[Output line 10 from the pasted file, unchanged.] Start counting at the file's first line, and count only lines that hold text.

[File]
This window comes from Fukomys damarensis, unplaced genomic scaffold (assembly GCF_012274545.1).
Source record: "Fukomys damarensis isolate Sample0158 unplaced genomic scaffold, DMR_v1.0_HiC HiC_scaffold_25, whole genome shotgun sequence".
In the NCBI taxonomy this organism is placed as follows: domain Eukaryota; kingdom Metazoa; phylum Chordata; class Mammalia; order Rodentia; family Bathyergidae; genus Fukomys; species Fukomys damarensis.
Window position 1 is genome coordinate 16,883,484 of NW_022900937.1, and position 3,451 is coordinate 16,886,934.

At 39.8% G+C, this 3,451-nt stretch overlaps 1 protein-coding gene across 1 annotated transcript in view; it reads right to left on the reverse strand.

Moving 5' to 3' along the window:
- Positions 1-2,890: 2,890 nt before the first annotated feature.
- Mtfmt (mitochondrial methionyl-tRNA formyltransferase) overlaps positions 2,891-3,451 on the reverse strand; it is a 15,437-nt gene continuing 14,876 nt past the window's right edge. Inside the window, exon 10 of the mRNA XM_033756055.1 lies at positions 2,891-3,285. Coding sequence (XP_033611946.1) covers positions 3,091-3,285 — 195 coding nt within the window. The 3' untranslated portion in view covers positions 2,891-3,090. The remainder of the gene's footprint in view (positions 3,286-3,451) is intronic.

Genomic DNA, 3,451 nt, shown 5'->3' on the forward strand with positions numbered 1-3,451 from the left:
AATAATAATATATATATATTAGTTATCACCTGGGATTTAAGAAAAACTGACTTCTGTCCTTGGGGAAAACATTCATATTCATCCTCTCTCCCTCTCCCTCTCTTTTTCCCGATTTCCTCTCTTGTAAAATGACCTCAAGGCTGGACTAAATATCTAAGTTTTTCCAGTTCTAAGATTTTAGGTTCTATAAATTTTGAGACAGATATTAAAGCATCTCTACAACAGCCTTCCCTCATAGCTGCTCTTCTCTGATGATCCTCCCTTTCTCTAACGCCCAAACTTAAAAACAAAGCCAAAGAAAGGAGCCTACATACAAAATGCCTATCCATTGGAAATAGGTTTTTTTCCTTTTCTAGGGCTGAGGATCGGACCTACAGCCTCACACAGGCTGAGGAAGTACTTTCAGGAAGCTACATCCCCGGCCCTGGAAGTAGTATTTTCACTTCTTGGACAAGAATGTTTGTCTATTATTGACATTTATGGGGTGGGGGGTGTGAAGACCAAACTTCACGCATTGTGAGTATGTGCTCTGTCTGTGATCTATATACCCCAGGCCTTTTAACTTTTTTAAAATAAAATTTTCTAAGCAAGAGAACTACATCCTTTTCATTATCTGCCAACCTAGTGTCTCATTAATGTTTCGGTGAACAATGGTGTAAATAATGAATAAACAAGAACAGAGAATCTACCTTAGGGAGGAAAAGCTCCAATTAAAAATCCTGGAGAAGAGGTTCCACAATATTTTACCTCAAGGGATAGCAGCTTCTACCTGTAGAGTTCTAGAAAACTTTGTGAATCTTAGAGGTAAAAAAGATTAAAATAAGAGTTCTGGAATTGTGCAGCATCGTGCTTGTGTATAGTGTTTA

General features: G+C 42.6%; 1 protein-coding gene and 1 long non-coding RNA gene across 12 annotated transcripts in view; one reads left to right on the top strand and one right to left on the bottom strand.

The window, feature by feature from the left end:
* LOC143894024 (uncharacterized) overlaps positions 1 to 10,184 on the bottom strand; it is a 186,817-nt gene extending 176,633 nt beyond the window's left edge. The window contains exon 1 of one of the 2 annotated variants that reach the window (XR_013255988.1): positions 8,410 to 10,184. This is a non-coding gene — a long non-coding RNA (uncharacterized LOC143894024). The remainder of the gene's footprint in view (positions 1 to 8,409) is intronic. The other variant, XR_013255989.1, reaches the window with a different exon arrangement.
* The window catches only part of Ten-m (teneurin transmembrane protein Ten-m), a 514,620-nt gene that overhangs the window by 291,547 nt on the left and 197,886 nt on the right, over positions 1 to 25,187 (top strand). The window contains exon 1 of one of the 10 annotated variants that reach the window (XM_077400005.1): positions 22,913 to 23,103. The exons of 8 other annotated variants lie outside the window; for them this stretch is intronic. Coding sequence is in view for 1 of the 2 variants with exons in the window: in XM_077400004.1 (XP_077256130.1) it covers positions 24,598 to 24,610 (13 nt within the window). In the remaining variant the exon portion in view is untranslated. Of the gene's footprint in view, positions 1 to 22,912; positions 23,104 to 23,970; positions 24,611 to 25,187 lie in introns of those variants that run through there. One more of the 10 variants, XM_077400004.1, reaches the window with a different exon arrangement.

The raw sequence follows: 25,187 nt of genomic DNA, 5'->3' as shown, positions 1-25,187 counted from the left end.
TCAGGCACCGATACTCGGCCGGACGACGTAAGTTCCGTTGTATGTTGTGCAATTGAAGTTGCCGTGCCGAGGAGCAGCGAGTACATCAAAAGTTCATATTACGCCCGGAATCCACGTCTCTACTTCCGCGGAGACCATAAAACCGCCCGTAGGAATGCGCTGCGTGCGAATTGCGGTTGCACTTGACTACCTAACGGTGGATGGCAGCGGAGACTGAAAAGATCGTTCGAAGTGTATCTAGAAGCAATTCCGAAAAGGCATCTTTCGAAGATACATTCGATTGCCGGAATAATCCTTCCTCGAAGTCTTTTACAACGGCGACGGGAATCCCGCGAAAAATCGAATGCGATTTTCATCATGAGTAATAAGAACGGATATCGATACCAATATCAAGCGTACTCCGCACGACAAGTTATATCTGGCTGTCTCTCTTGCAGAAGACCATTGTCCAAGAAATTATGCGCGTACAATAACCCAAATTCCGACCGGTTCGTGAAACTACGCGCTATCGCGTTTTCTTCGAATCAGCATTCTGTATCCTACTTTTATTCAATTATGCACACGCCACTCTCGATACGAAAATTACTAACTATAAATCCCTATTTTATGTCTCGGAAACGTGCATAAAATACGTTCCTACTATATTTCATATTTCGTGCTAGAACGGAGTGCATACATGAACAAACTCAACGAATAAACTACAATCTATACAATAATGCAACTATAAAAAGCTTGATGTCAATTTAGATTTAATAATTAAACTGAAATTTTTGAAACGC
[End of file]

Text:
AATAATAATATATATATATTAGTTATCACCTGGGATTTAAGAAAAACTGACTTCTGTCCTTGGGGAAAACATTCATATTCATCCTCTCTCCCTCTCCCTCTCTTTTTCCCGATTTCCTCTCTTGTAAAATGACCTCAAGGCTGGACTAAATATCTAAGTTTTTCCAGTTCTAAGATTTTAGGTTCTATAAATTTTGAGACAGATATTAAAGCATCTCTACAACAGCCTTCCCTCATAGCTGCTCTTCTCTGATGATCCTCCCTTTCTCTAACGCCCAAACTTAAAAACAAAGCCAAAGAAAGGAGCCTACATACAAAATGCCTATCCATTGGAAATAGGTTTTTTTCCTTTTCTAGGGCTGAGGATCGGACCTACAGCCTCACACAGGCTGAGGAAGTACTTTCAGGAAGCTACATCCCCGGCCCTGGAAGTAGTATTTTCACTTCTTGGACAAGAATGTTTGTCTATTATTGACATTTATGGGGTGGGGGGTGTGAAGACCAAACTTCACGCATTGTGAGTATGTGCTCTGTCTGTGATCTATATACCCCAGGCCTTTTAACTTTTTTAAAATAAAATTTTCTAAGCAAGAGAACTACATCCTTTTCATTATCTGCCAACCTAGTGTCTCATTAATGTTTCGGTGAACAATGGTGTAAATAATGAATAAACAAGAACAGAGAATCTACCTTAGGGAGGAAAAGCTCCAATTAAAAATCCTGGAGAAGAGGTTCCACAATATTTTACCTCAAGGGATAGCAGCTTCTACCTGTAGAGTTCTAGAAAACTTTGTGAATCTTAGAGGTAAAAAAGATTAAAATAAGAGTTCTGGAATTGTGCAGCATCGTGCTTGTGTATAGTGTTTA